Do you deal with remote teams in different time zones? Things to know about the virtual team challenges you are going to mess with.
Virtual Team Challenges
Today we are going to talk about the challenges and specifics that you need to consider when leading a remote team that is distributed around the globe. So if you’re interested in remote work, or if you’re already in then keep on watching or reading 🙂
What is the uniqueness of this type of collaboration? Recently with our colleagues from the international project management industry we have recorded a webinar where we have been sharing our experience and insights.
Now I would like to go a little bit deeper and to discuss what specifics you need to consider when you are dealing with international distributed teams. So what do you need to expect?
#1 - Unified Language
You will need to speak the unified language. In most cases this is going to be English because English is considered as the international language. That is why if English is not your native language make sure that you have mastered it and you practice it often.
#2 - Foreign Language
Language again, and again English. However, here we need to look at the
situation from a little bit different side. What I’m talking about is that while working internationally there is a huge possibility your peers are going to be from different countries which means English might be a foreign language for them, which definitely means something.
Firstly, the communication level may vary. Those, for who English is a native language; or it is a second language for them; or maybe they are practicing it often; or they have mastered it perfectly, they could speak English better than you are. And vice versa, for some of your peers English could be really challenging. That is why you are as a project manager need to find the best communication channels that would fit the whole team; and will facilitate your communication; and you will be able to collaborate altogether.
Secondly, even if you have managed to find the perfect communication channel that suites everybody on a project, there is still a room for misunderstanding. What I’m talking about is that when you’re using a foreign language most likely you’re gonna have an accent; as well as your peers. That is why in this situation we still have a possibility for miscommunication. What is more, even native speakers from different locations could have different accents. When I have started for me personally it was a real challenge to understand Australian people. Thus, you never know where the obstacle could come from.However,
#3 - Culture
What you need to expect and you need to consider on international projects
is cultural and national differences. What I’m referring to on the international remote projects, there are some national holidays; or cultural vacations; or maybe daybreaks that are typical for the certain cultures or nations and which you definitely need to keep this in mind and to implement in your project plan.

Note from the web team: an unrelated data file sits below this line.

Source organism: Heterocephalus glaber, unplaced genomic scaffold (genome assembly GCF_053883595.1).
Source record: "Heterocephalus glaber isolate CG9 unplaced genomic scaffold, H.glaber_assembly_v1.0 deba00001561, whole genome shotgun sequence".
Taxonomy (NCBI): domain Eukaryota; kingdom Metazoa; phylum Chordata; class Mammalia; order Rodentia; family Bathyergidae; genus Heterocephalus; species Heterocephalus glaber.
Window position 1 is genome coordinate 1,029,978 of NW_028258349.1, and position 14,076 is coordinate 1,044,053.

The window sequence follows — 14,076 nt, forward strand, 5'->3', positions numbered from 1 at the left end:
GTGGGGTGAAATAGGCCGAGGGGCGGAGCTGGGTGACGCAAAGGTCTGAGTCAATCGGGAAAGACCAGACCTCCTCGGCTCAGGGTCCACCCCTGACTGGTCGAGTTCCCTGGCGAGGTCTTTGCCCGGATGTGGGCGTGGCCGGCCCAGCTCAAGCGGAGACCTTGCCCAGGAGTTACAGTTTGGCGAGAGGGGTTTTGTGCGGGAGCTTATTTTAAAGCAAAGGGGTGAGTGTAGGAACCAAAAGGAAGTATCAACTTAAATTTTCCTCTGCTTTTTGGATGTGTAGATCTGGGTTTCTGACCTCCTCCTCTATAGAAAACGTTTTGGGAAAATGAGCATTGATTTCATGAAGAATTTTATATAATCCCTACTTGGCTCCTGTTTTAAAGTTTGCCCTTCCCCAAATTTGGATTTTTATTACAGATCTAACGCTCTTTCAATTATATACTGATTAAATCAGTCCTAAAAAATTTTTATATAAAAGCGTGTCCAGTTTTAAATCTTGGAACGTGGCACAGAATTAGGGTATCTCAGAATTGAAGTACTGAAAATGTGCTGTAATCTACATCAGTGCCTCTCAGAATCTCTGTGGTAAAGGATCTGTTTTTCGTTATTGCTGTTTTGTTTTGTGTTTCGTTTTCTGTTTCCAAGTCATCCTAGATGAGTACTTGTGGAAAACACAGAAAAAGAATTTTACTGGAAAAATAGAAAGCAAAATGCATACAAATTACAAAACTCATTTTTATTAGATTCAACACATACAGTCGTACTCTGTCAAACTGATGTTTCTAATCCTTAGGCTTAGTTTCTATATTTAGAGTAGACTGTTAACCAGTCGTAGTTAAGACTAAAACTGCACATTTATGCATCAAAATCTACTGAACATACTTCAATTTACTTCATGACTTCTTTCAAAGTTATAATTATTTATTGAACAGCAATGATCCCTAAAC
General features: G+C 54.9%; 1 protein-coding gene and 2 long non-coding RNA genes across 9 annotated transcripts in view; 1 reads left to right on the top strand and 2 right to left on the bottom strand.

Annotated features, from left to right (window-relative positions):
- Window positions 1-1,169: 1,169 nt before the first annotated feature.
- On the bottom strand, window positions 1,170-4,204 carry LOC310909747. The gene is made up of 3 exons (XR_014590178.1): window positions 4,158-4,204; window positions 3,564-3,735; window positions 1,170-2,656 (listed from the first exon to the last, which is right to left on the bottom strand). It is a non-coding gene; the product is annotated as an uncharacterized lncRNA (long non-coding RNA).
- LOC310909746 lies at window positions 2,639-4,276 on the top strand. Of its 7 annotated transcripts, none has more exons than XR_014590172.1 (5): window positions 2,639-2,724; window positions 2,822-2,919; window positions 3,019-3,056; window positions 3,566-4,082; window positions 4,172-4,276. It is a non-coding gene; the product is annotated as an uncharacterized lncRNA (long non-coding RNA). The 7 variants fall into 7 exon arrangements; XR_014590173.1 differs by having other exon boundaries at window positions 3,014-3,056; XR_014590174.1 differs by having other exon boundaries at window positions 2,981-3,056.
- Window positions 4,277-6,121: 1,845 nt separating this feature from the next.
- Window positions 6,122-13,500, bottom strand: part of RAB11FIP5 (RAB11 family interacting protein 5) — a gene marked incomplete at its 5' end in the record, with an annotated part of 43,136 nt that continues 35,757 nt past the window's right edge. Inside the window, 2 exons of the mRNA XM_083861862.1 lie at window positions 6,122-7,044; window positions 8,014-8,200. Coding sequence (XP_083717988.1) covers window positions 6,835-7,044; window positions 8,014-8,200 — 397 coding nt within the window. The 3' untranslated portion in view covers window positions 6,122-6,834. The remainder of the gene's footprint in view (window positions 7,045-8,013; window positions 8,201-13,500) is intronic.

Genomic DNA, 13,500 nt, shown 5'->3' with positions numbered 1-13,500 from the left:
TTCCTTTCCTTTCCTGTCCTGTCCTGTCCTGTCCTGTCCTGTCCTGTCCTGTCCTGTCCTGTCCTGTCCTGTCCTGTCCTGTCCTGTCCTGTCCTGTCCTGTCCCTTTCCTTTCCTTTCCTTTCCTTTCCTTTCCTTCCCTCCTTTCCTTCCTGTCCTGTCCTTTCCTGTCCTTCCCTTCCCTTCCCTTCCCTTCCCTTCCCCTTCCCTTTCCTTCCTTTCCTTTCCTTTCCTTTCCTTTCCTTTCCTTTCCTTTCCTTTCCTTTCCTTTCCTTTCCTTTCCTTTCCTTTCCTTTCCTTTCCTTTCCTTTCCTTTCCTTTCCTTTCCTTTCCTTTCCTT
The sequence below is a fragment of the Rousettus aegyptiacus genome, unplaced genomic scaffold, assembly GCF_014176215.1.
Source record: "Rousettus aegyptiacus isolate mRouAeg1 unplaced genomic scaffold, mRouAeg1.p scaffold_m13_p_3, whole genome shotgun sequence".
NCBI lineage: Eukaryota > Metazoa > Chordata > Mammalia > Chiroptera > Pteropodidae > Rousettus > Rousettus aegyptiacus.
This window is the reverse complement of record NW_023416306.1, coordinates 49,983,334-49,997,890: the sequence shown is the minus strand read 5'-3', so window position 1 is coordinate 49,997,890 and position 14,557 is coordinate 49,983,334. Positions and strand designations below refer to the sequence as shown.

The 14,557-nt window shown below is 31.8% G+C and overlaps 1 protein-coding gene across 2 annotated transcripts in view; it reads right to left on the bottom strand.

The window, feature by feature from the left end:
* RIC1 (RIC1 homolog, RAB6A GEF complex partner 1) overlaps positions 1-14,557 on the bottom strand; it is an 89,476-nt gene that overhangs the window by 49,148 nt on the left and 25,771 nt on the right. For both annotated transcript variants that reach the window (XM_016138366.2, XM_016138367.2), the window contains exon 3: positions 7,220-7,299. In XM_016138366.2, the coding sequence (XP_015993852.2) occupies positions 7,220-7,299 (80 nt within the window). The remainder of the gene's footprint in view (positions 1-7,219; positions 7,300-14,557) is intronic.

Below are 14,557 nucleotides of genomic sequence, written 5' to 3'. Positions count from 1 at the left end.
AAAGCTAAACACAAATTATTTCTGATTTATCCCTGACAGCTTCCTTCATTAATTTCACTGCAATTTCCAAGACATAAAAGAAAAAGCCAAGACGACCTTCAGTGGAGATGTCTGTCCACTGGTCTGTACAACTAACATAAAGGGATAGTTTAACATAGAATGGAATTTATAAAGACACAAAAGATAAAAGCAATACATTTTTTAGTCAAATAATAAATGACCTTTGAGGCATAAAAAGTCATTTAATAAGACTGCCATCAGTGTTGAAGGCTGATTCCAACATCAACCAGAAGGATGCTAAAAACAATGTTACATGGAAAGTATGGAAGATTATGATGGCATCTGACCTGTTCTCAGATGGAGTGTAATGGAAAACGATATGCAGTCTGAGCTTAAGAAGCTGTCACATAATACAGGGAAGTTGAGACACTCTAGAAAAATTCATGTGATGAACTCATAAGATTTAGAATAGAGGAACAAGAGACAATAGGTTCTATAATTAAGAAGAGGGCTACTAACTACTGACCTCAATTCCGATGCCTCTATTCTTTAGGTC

Oh, please let me know what challenges do you see in dealing with international remote teams?
#4 - Environment
Another challenge that I see while working internationally and with remote teams is a possibility of some environment limitations. This means that some tools or software, or some websites could be restricted in certain regions; which could limit the team engagement and collaboration opportunities. You definitely need to keep it in mind while planning a project work.
#5 - Time Zones
This is my favorite one. As you can see from the title while working internationally with remote teams you’re gonna be dealing with different time zones; and that definitely could be a pain in the neck sometimes.
The biggest time gap that I had while working remotely with international teams was I guess 15 hours; and that was between Australia and the United States. Luckily at that time I was located somewhere in the middle. That is why I had a chance to overlap with Australia in the afternoon and with the US in the morning hours.
In my experience while working internationally with the remote and distributed teams the regular time difference is between 4 and 6 hours. This means you need to carefully plan the collaboration process. On one hand, it is even convenient because you are able to complete your individual tasks without extra distractions. On the other hand, this time gap significantly limits the collaboration opportunities for the team. Which means you are as a project manager need to constantly find a balance and a happy mean. Now you know my top 5 tips for dealing with international teams located in different time zones.
What challenges do you see in this type of collaboration?
Stay safe, cheers!